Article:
According to Bartella, MR spectroscopy is fast and well tolerated, and incorporating it into a breast MRI examination could reduce the number of benign biopsies recommended at MRI—reducing both patient morbidity and unnecessary anxiety, cost, and time for both the patient and the medical staff.
Visit radiology.rsnajnls.org/cgi/content/abstract/239/3/686 to read the study in full.
A Second Look Given to Role of Radiation Therapy in Treating Certain Lung Cancers
Treating certain lung-cancer patients with surgery followed by radiation therapy can improve their chances of long-term survival, according to a study reported in the July 1, 2006, edition of the Journal of Clinical Oncology.
The study employed modern equipment to analyze data from 7,465 patients in the surveillance, epidemiology, and end results database (SEER), a national program that collects information on cancer cases from registries representing 26% of the US population. Of the patients, 47% had received radiation therapy after the surgery and 53% had not.
According to Brian E. Lally, MD, a radiation oncologist at Wake Forest University Baptist Medical Center (Winston-Salem, NC) and the study’s lead author, “Postoperative radiation therapy has failed to demonstrate a survival benefit in the past, likely because previous studies used older equipment.”
He added that additional research is needed to assess the role of radiation therapy and the emerging technology in treatment, in part because of the study’s limitations. Specifically, some information that might impact the results—such as whether the patients had microscopic disease that may have been left behind after surgery—were not available to researchers.
The research found that at 5 years, patients whose disease had spread to the regional lymph nodes between the lungs, and who had received surgery plus radiation therapy, had an overall survival rate of 27%, as compared to 20% in individuals treated with surgery alone.
Researchers were hoping to determine if the advances in radiation-therapy technology would result in improved survival. In all patients, Lally and his colleagues found that radiation treatment did not impact survival. However, in patients where cancer had spread to high-risk regional lymph nodes, survival was improved with radiation therapy.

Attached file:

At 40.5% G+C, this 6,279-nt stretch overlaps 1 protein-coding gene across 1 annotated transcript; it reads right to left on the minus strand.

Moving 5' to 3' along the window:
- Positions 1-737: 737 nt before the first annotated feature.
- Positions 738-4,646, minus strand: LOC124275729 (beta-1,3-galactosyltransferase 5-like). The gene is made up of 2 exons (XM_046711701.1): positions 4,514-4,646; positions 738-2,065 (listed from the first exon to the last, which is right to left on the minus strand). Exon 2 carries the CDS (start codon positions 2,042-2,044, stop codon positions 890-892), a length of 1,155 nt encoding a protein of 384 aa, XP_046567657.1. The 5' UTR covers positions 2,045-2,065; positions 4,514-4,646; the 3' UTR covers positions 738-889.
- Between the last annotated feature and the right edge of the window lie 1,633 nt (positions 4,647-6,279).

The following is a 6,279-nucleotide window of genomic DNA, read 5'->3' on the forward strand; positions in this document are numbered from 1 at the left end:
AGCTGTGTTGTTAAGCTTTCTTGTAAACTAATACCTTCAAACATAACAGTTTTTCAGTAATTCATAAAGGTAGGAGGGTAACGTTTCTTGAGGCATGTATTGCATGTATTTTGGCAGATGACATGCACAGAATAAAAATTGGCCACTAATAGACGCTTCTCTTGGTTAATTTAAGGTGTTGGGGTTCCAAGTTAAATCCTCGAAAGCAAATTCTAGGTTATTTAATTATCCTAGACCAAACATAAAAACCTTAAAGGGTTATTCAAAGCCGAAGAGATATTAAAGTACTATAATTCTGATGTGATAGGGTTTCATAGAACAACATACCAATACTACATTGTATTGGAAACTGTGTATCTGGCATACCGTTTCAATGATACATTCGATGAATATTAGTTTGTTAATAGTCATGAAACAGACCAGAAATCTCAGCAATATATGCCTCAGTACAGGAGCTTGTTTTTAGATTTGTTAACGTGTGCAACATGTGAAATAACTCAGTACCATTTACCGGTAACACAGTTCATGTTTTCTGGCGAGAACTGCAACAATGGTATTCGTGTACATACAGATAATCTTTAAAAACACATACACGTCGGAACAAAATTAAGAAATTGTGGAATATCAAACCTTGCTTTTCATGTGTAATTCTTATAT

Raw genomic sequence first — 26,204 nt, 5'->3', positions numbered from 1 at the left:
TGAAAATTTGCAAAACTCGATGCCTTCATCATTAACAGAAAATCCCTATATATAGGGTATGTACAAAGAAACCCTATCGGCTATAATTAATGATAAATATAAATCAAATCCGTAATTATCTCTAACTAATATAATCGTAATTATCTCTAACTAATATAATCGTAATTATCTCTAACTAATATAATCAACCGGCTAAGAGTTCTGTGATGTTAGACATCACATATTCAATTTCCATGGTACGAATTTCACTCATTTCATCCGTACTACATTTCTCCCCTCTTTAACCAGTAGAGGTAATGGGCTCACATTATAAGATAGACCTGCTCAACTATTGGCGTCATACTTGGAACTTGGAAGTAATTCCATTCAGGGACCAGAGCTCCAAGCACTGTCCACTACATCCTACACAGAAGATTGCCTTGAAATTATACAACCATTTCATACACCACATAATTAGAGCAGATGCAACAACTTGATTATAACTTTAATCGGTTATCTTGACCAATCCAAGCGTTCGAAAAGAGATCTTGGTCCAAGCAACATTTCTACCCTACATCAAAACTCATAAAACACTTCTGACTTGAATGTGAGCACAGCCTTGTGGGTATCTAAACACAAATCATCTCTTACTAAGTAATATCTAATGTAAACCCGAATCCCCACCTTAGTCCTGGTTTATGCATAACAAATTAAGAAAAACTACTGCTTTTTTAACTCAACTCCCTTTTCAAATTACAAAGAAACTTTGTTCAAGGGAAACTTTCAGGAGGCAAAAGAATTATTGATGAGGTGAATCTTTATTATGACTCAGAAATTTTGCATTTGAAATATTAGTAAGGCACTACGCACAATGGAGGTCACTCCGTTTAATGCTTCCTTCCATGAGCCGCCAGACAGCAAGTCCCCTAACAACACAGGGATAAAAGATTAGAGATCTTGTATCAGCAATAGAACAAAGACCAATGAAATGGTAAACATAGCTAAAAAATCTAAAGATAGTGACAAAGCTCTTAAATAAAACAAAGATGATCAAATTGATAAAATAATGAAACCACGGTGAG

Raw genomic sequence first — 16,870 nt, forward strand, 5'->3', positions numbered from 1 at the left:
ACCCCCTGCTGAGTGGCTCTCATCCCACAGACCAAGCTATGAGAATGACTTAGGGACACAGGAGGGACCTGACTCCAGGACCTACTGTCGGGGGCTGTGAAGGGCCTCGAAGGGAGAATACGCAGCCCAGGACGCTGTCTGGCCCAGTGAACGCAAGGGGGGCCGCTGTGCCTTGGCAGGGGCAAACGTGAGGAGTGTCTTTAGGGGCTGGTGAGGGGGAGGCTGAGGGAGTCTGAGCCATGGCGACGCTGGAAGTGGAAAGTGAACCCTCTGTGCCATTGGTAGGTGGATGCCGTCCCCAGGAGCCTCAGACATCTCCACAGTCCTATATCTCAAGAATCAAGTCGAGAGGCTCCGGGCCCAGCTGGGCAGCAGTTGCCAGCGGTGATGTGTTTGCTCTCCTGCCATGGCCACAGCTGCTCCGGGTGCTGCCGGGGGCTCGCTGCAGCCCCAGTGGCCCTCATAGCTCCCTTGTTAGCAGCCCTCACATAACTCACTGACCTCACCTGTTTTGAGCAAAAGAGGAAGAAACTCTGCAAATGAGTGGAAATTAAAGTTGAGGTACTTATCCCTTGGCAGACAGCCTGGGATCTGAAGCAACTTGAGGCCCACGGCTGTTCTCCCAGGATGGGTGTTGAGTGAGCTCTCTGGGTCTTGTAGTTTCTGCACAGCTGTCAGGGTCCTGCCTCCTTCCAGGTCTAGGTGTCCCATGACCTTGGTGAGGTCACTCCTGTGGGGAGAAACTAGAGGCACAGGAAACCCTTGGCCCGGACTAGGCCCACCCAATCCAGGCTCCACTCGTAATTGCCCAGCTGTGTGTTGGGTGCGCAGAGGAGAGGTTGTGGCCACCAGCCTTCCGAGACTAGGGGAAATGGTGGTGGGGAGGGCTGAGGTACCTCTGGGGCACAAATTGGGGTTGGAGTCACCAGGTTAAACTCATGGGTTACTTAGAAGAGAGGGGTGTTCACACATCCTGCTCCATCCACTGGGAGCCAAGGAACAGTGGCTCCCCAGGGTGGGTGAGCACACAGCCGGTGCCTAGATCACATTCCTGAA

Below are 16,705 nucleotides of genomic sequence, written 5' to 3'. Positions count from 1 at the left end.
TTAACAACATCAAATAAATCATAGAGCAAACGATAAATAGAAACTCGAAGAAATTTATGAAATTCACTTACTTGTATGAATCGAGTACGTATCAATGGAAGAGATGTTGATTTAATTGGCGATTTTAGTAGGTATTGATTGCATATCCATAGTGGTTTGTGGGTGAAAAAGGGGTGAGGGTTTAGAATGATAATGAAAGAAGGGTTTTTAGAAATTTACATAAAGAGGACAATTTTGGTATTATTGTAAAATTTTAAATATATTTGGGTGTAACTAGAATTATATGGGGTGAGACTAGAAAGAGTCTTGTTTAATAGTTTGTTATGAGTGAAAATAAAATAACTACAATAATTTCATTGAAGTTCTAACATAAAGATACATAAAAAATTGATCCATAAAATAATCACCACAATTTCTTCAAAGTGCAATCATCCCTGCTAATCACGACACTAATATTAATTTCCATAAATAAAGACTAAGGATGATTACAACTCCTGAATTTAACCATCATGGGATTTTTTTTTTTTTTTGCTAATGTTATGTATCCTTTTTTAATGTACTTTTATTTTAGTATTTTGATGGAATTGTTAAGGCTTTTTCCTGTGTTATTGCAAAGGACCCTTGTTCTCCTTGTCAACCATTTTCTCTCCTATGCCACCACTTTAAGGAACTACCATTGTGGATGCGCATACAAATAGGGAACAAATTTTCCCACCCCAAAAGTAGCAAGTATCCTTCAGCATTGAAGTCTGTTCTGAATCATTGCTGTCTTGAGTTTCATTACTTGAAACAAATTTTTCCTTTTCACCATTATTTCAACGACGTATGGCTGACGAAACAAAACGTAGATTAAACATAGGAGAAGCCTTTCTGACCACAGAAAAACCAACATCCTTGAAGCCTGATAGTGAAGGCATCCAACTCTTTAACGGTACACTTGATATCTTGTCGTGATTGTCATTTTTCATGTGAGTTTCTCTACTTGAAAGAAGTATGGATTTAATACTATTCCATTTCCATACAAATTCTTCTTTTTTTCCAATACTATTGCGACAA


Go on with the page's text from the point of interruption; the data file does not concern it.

“For the patients who received surgery and radiation therapy, their survival was better than patients who received surgery alone,” Lally said.
To read the study in full, visit www.jco.org/cgi/content/abstract/24/19/2998.
Two Approaches to Treating Brain Metastases Evaluated
A randomized controlled trial comparing the use of stereotactic radiosurgery (SRS)—both when used in conjunction with and without whole-brain radiation therapy (WBRT)—as treatment for patients with four or fewer brain metastases found that adding WBRT to highly focused radiation therapy does not improve survival for patients with cancer and brain metastases, but it could reduce the likelihood of the recurrence of brain metastases.
The study included 132 patients enrolled at 11 hospitals in Japan between October 1999 and December 2003. Patients were randomly assigned to receive WBRT plus SRS (65 patients) or SRS alone (67 patients).
Hidefumi Aoyama, MD, PhD, of Hokkaido University Graduate School of Medicine (Sapporo, Japan) and colleagues found that the median survival time and the 1-year actuarial survival rate were 7.5 months and 38.5% in the WBRT with SRS group, with a 12-month brain-tumor recurrence rate of 46.8%. For the group receiving only SRS, the median survival time was 8.0 months, the 1-year actuarial was 28.4%, and the 12-month brain-tumor recurrence rate was 76.4%.
Death was attributed to neurologic causes in 22.8% of the patients receiving WBRT plus SRS, and in 19.3% of those treated with SRS alone. There were no significant differences in systemic and neurologic functional preservation and toxic effects of radiation.
According to Jeffrey Raizer, MD, of the Feinberg School of Medicine, Northwestern University (Chicago), who wrote an editorial to accompany the published findings, “Patients who have more than four brain metastases should continue to be treated with WBRT. For patients with four or fewer brain metastases, the combination of stereotactic radiosurgery and WBRT improves local brain control but does not affect survival. Therefore, either mode is a reasonable first choice. ? Whether overall quality of life is positively or negatively affected is unknown, but for patients who might be cured of their cancer, omitting WBRT could avoid long-term neurotoxic effects.”
This study was published in the June 7, 2006, issue of the Journal of the American Medical Association (JAMA). To read it in full, visit jama.ama-assn.org/cgi/content/abstract/295/21/2483.